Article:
Drug Education News

News and views from the Drug Education Forum

Guardian’s Alcohol Supplement

The Guardian have a supplement (sponored by the drinks complany Diagio) which looks our relationship with alcohol as a nation.  It includes a number of pieces that focus on young people.

The Teenager:

Most of my friends drink. We have more fun when we do. We put our money together – usually about £4 each – and get older kids, people we know, to buy us booze. Last year we used to hang out on the streets and drink but now we go to people’s houses. I’ve got drunk enough to make me sick a few times but I don’t like getting really pissed any more because it makes you feel so rough the next day. I don’t touch vodka now because I know it makes me sick. I just stick to wine or beer. I like just getting merry.

She goes on to say that she thinks that this is just a stage she’s going through rather than something that will set her patern of drinking for life.

The Parent:

Scarlett’s relationship with alcohol is, I would say, fairly typical. Young people think it’s cool to drink. Most young people flirt with danger and want to try the forbidden fruit. The trouble is that Scarlett and her friends are necking vodka out of litre lemonade bottles on a regular basis when at her age I was sampling a bit of cider and the occasional dry martini.

I really don’t like Scarlett drinking but I don’t know how to stop her doing it, other than to keep her constantly locked up in her room. I worry about the effect of excessive amounts of alcohol on her developing body and brain and I warn her of the dangers. I’m not sure how she and her friends get hold of booze, but it doesn’t seem to be at all difficult.

What teenagers think about binge drinking:

Units of alcohol are a complicated matter, cheap drinks are welcomed and throwing up is a humiliating but accepted part of growing up. But while teenagers believe they could be better informed about the dangers of alcohol, the sociable side of drinking still holds undisputed appeal.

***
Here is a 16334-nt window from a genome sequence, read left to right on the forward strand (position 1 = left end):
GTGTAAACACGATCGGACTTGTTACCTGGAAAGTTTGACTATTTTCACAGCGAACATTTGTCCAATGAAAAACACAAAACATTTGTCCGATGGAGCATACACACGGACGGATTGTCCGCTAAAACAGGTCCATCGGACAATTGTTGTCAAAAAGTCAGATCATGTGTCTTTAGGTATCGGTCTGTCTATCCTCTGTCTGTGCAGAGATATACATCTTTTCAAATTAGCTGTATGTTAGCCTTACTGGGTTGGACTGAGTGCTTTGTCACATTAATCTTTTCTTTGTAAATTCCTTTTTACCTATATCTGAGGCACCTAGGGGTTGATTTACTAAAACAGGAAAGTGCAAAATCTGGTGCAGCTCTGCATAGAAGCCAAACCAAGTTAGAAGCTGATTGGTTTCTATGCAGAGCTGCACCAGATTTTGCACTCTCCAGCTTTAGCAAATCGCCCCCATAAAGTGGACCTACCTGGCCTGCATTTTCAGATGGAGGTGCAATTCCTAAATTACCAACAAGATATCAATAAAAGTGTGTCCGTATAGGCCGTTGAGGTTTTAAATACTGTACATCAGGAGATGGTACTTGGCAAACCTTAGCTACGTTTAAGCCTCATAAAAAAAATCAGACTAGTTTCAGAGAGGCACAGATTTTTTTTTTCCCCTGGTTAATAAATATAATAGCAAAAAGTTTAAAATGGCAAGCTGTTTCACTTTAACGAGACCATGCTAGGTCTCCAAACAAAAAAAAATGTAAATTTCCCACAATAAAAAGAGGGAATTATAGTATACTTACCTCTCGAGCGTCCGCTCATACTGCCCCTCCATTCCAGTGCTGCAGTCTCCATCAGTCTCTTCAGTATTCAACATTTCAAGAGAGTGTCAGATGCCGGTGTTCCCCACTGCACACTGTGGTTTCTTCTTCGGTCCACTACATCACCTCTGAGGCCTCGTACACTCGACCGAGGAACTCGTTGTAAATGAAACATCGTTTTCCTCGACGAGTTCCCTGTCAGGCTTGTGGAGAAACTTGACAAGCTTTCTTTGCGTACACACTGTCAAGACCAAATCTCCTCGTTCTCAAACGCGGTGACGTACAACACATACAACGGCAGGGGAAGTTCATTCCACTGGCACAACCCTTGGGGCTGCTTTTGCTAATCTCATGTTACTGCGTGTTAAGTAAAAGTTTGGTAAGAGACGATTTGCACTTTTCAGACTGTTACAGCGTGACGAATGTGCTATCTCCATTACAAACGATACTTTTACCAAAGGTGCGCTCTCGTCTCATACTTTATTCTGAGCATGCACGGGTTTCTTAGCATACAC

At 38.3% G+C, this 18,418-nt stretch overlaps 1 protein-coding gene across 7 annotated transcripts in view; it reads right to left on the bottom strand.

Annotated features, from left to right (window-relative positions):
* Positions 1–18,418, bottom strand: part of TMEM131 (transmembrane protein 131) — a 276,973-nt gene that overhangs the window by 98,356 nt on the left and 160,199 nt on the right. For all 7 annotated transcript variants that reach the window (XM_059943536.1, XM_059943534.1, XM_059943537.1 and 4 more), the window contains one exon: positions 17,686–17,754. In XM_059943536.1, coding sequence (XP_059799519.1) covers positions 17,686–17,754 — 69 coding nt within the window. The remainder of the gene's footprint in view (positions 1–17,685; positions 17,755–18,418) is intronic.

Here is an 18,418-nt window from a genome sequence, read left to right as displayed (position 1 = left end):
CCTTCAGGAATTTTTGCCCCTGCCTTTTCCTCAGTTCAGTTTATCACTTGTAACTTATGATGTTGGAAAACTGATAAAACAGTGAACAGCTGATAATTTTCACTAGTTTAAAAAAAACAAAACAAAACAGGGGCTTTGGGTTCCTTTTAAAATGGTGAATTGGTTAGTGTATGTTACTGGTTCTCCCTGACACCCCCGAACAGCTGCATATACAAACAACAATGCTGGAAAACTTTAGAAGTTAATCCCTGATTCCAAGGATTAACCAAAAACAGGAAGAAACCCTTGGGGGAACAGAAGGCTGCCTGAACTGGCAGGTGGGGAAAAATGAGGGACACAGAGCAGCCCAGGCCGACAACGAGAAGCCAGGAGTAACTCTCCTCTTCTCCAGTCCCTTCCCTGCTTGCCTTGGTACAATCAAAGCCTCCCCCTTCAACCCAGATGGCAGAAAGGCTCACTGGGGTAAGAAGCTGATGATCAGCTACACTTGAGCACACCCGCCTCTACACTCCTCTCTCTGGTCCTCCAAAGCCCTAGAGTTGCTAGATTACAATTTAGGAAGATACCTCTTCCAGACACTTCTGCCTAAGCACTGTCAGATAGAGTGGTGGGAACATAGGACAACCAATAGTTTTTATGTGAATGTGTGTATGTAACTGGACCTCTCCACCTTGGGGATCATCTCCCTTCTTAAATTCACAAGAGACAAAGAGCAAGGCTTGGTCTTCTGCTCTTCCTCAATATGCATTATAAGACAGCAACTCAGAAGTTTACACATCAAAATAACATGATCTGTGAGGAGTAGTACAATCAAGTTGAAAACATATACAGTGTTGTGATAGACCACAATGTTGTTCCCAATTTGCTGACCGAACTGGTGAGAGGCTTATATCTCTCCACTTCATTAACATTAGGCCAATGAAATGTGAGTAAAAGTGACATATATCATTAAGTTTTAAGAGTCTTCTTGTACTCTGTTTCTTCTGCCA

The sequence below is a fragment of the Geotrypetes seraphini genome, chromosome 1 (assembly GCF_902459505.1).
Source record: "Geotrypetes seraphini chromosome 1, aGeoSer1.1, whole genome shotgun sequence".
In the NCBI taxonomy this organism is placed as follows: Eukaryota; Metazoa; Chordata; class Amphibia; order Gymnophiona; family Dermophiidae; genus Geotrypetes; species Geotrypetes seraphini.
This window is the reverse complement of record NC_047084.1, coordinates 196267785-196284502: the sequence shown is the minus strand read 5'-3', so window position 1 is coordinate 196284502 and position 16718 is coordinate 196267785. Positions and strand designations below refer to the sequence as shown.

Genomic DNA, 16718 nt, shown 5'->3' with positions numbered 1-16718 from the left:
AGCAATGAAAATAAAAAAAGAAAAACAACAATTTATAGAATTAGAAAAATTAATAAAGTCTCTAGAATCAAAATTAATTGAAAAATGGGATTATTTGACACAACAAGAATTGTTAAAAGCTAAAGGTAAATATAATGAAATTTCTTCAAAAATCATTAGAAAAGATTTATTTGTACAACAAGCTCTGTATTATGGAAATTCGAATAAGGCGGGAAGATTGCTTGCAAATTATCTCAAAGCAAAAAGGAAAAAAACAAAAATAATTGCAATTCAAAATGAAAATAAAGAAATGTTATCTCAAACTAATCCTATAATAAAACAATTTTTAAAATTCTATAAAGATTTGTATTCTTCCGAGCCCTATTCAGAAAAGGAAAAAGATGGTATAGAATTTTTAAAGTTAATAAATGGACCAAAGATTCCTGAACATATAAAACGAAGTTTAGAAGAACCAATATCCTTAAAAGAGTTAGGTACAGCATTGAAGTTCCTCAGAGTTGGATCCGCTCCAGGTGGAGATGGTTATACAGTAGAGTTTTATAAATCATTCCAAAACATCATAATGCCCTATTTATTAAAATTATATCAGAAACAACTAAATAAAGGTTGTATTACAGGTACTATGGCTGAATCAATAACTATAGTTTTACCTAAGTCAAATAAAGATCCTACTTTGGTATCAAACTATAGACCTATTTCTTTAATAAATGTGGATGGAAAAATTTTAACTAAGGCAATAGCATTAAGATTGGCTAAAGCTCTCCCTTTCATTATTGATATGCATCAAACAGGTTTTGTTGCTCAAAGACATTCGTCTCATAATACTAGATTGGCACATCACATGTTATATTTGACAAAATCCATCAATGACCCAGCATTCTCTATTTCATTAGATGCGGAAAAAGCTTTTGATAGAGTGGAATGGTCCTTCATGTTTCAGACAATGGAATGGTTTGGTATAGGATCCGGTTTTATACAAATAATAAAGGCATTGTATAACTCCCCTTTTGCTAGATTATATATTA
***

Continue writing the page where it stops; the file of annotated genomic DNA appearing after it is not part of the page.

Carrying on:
Young people in the UK, among the heaviest drinkers in Europe, are the target of both government and industry campaigns to tackle binge and under age drinking – so the Guardian went out onto the streets of Britain to speak to them about their experiences with alcohol.

They found that most of the people they spoke to were interested in socialising, but thought they didn’t have a problem.  That said, a few they quote thinks there’s a role for enhancing alcohol education in school:

Mikey Harrington, 21, from Leeds and a barman, says peer pressure decreases with age. “When I was young I wanted to drink at dinner like my dad. There’s pressure to drink at a young age: it’s seen as a sign of maturity and adulthood. Now, I just drink because I want to.”

He thinks alcohol education in schools needs improving. “Kids should be taught responsibility and how to deal with alcohol properly,” he says. Alex Ford, 19, from Leeds, a singer in a post-punk band, agrees. “People should be taught the importance of knowing their limits: it’s reckless to get drunk to the point of being paralytic,” he says.

Sport, theatre and a thirst for change:

Today’s typical consumer is likely to be a young girl, who gets her drinking education from watching EastEnders and Big Brother, buys bargain vodka from an off licence for a little “front loading” before heading to a bar for happy hour, trying to emulate the celebrities she has seen falling out of nightclubs in Heat magazine. And all while possibly being under the age limit. Only last week, a report by the University of the West of England censured radio DJs on the BBC and commercial radio – listened to by millions of young people – for “celebrating excessive drinking”.

The rest of the supplement can be found here.

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